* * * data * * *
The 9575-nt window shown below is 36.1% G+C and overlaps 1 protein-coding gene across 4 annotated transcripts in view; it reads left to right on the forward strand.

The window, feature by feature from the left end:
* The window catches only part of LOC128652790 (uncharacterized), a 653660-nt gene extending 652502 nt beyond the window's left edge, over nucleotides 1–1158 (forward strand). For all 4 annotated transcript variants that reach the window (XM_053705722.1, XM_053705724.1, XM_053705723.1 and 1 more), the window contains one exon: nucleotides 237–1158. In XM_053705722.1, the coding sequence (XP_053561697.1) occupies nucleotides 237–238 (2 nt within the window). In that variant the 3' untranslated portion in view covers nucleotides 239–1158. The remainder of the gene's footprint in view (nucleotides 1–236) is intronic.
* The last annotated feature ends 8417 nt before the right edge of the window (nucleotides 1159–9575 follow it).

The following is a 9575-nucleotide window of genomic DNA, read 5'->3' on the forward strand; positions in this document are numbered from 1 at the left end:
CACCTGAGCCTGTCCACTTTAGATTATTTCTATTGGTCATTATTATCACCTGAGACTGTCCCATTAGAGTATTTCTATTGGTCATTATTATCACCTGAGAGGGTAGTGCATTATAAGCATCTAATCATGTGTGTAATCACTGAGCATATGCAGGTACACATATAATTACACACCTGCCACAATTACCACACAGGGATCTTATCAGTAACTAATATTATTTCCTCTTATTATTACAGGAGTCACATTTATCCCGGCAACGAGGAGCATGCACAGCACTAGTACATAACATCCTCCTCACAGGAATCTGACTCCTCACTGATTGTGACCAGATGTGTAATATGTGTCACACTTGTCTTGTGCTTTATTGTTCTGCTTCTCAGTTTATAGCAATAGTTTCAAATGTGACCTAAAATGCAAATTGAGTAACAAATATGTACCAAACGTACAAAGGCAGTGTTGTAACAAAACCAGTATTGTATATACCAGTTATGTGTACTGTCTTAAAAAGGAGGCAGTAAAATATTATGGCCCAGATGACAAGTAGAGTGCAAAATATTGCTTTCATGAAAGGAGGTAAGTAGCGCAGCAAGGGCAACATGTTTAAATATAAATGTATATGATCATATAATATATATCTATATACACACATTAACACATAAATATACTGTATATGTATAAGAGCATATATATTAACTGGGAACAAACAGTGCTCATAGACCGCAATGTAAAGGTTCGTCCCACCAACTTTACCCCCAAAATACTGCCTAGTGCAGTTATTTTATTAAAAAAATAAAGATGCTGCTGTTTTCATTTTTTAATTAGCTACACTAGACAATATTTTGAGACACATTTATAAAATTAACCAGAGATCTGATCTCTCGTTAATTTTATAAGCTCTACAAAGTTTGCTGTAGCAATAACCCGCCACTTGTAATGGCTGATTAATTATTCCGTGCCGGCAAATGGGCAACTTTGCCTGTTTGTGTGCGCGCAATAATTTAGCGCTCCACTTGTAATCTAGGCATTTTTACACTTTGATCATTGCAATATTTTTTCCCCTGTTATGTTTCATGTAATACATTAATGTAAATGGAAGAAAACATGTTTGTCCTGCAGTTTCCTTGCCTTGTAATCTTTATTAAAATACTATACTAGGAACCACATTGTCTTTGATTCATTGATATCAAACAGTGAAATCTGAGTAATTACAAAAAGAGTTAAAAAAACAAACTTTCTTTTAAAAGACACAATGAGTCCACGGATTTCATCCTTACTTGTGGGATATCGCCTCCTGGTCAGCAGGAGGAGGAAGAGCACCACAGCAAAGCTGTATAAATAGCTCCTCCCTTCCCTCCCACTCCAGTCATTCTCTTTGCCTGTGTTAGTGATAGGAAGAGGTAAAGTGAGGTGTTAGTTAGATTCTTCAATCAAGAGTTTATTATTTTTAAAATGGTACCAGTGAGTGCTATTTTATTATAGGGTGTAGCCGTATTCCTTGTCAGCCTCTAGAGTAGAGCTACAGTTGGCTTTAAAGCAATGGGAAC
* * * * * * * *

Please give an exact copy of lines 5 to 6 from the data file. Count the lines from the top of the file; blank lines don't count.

The following is a 9575-nucleotide window of genomic DNA, read 5'->3' on the forward strand; positions in this document are numbered from 1 at the left end:
CACCTGAGCCTGTCCACTTTAGATTATTTCTATTGGTCATTATTATCACCTGAGACTGTCCCATTAGAGTATTTCTATTGGTCATTATTATCACCTGAGAGGGTAGTGCATTATAAGCATCTAATCATGTGTGTAATCACTGAGCATATGCAGGTACACATATAATTACACACCTGCCACAATTACCACACAGGGATCTTATCAGTAACTAATATTATTTCCTCTTATTATTACAGGAGTCACATTTATCCCGGCAACGAGGAGCATGCACAGCACTAGTACATAACATCCTCCTCACAGGAATCTGACTCCTCACTGATTGTGACCAGATGTGTAATATGTGTCACACTTGTCTTGTGCTTTATTGTTCTGCTTCTCAGTTTATAGCAATAGTTTCAAATGTGACCTAAAATGCAAATTGAGTAACAAATATGTACCAAACGTACAAAGGCAGTGTTGTAACAAAACCAGTATTGTATATACCAGTTATGTGTACTGTCTTAAAAAGGAGGCAGTAAAATATTATGGCCCAGATGACAAGTAGAGTGCAAAATATTGCTTTCATGAAAGGAGGTAAGTAGCGCAGCAAGGGCAACATGTTTAAATATAAATGTATATGATCATATAATATATATCTATATACACACATTAACACATAAATATACTGTATATGTATAAGAGCATATATATTAACTGGGAACAAACAGTGCTCATAGACCGCAATGTAAAGGTTCGTCCCACCAACTTTACCCCCAAAATACTGCCTAGTGCAGTTATTTTATTAAAAAAATAAAGATGCTGCTGTTTTCATTTTTTAATTAGCTACACTAGACAATATTTTGAGACACATTTATAAAATTAACCAGAGATCTGATCTCTCGTTAATTTTATAAGCTCTACAAAGTTTGCTGTAGCAATAACCCGCCACTTGTAATGGCTGATTAATTATTCCGTGCCGGCAAATGGGCAACTTTGCCTGTTTGTGTGCGCGCAATAATTTAGCGCTCCACTTGTAATCTAGGCATTTTTACACTTTGATCATTGCAATATTTTTTCCCCTGTTATGTTTCATGTAATACATTAATGTAAATGGAAGAAAACATGTTTGTCCTGCAGTTTCCTTGCCTTGTAATCTTTATTAAAATACTATACTAGGAACCACATTGTCTTTGATTCATTGATATCAAACAGTGAAATCTGAGTAATTACAAAAAGAGTTAAAAAAACAAACTTTCTTTTAAAAGACACAATGAGTCCACGGATTTCATCCTTACTTGTGGGATATCGCCTCCTGGTCAGCAGGAGGAGGAAGAGCACCACAGCAAAGCTGTATAAATAGCTCCTCCCTTCCCTCCCACTCCAGTCATTCTCTTTGCCTGTGTTAGTGATAGGAAGAGGTAAAGTGAGGTGTTAGTTAGATTCTTCAATCAAGAGTTTATTATTTTTAAAATGGTACCAGTGAGTGCTATTTTATTATAGGGTGTAGCCGTATTCCTTGTCAGCCTCTAGAGTAGAGCTACAGTTGGCTTTAAAGCAATGGGAAC